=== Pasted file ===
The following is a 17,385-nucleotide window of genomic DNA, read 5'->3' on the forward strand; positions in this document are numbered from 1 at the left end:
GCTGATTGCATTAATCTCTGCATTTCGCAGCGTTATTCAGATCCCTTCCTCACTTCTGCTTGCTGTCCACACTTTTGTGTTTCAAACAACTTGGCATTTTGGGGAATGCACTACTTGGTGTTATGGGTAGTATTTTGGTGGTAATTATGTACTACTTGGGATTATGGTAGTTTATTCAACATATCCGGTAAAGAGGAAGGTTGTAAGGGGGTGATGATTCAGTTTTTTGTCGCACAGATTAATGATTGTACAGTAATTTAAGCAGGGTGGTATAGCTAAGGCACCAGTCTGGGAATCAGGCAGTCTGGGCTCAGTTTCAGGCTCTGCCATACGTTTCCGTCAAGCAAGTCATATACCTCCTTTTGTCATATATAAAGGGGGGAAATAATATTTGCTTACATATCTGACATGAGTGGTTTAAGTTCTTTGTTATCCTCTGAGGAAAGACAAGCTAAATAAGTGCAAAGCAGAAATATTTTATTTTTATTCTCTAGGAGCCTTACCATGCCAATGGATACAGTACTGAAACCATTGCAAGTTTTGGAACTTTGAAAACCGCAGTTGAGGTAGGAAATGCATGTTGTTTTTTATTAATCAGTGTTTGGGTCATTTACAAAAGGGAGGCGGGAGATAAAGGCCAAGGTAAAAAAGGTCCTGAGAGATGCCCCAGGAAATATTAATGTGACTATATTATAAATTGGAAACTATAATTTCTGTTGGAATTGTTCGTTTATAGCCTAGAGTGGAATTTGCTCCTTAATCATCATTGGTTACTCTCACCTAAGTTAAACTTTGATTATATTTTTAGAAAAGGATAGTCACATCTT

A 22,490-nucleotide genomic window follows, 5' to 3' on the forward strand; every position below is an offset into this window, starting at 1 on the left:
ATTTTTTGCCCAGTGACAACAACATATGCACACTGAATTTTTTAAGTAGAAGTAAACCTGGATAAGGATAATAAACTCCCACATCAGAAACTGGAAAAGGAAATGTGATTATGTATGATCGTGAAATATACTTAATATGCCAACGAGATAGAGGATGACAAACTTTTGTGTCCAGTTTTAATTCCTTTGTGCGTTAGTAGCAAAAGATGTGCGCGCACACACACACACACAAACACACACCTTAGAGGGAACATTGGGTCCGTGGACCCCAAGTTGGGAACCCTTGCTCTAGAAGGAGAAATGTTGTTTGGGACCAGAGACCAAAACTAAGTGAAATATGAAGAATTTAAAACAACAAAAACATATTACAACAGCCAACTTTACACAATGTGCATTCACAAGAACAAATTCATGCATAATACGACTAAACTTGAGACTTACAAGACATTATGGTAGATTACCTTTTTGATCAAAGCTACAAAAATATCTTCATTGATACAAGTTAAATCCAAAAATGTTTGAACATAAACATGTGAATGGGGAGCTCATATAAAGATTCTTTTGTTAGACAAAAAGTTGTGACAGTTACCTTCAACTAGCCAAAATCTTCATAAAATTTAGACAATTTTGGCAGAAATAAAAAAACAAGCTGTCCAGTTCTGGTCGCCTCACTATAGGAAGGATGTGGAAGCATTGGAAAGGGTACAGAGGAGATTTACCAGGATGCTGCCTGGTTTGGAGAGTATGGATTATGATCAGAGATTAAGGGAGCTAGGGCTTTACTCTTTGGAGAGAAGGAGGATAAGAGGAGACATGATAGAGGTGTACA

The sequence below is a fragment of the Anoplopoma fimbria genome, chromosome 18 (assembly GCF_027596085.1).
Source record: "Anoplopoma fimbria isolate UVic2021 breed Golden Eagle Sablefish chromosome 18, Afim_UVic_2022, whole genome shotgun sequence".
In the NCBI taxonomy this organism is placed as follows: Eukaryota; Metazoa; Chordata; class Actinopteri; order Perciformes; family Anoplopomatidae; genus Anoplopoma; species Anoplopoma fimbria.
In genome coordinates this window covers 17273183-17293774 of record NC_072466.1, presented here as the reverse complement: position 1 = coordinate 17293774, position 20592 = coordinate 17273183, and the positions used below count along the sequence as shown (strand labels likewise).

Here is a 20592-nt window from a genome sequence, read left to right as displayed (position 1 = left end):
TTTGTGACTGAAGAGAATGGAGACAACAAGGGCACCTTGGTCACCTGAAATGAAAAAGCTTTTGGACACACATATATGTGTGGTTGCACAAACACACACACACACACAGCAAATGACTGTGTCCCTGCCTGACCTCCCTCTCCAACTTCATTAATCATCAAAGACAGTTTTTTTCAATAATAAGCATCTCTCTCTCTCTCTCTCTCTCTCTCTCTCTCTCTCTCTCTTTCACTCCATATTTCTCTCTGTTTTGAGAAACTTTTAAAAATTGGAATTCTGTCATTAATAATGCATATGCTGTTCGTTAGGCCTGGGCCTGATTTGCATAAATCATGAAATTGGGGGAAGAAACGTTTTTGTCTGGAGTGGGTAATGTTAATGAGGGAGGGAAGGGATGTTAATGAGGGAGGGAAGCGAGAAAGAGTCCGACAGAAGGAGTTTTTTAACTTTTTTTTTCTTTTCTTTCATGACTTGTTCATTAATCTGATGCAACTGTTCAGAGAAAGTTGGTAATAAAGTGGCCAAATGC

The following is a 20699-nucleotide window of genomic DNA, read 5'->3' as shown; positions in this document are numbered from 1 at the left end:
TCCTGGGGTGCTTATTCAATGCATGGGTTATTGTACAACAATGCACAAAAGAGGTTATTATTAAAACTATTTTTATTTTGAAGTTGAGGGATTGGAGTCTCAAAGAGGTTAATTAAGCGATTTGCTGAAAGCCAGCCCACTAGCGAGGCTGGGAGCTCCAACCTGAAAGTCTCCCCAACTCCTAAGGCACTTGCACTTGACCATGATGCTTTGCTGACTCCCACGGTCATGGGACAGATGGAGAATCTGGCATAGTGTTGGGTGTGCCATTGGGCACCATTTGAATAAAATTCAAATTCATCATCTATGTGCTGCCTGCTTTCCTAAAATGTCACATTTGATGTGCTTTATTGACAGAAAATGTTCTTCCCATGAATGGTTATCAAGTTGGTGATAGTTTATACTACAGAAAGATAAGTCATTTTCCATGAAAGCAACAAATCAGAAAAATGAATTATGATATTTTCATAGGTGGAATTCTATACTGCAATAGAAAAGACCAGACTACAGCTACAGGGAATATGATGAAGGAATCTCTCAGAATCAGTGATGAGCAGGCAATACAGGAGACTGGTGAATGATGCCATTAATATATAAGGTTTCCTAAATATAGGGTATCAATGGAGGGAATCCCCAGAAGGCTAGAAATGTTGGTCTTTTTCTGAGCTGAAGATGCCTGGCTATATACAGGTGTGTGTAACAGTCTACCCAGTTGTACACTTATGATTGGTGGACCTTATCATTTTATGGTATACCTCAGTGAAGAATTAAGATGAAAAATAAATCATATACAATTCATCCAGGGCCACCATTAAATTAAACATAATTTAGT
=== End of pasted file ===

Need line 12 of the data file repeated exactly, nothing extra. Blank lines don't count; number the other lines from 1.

TCCTGGGGTGCTTATTCAATGCATGGGTTATTGTACAACAATGCACAAAAGAGGTTATTATTAAAACTATTTTTATTTTGAAGTTGAGGGATTGGAGTCTCAAAGAGGTTAATTAAGCGATTTGCTGAAAGCCAGCCCACTAGCGAGGCTGGGAGCTCCAACCTGAAAGTCTCCCCAACTCCTAAGGCACTTGCACTTGACCATGATGCTTTGCTGACTCCCACGGTCATGGGACAGATGGAGAATCTGGCATAGTGTTGGGTGTGCCATTGGGCACCATTTGAATAAAATTCAAATTCATCATCTATGTGCTGCCTGCTTTCCTAAAATGTCACATTTGATGTGCTTTATTGACAGAAAATGTTCTTCCCATGAATGGTTATCAAGTTGGTGATAGTTTATACTACAGAAAGATAAGTCATTTTCCATGAAAGCAACAAATCAGAAAAATGAATTATGATATTTTCATAGGTGGAATTCTATACTGCAATAGAAAAGACCAGACTACAGCTACAGGGAATATGATGAAGGAATCTCTCAGAATCAGTGATGAGCAGGCAATACAGGAGACTGGTGAATGATGCCATTAATATATAAGGTTTCCTAAATATAGGGTATCAATGGAGGGAATCCCCAGAAGGCTAGAAATGTTGGTCTTTTTCTGAGCTGAAGATGCCTGGCTATATACAGGTGTGTGTAACAGTCTACCCAGTTGTACACTTATGATTGGTGGACCTTATCATTTTATGGTATACCTCAGTGAAGAATTAAGATGAAAAATAAATCATATACAATTCATCCAGGGCCACCATTAAATTAAACATAATTTAGT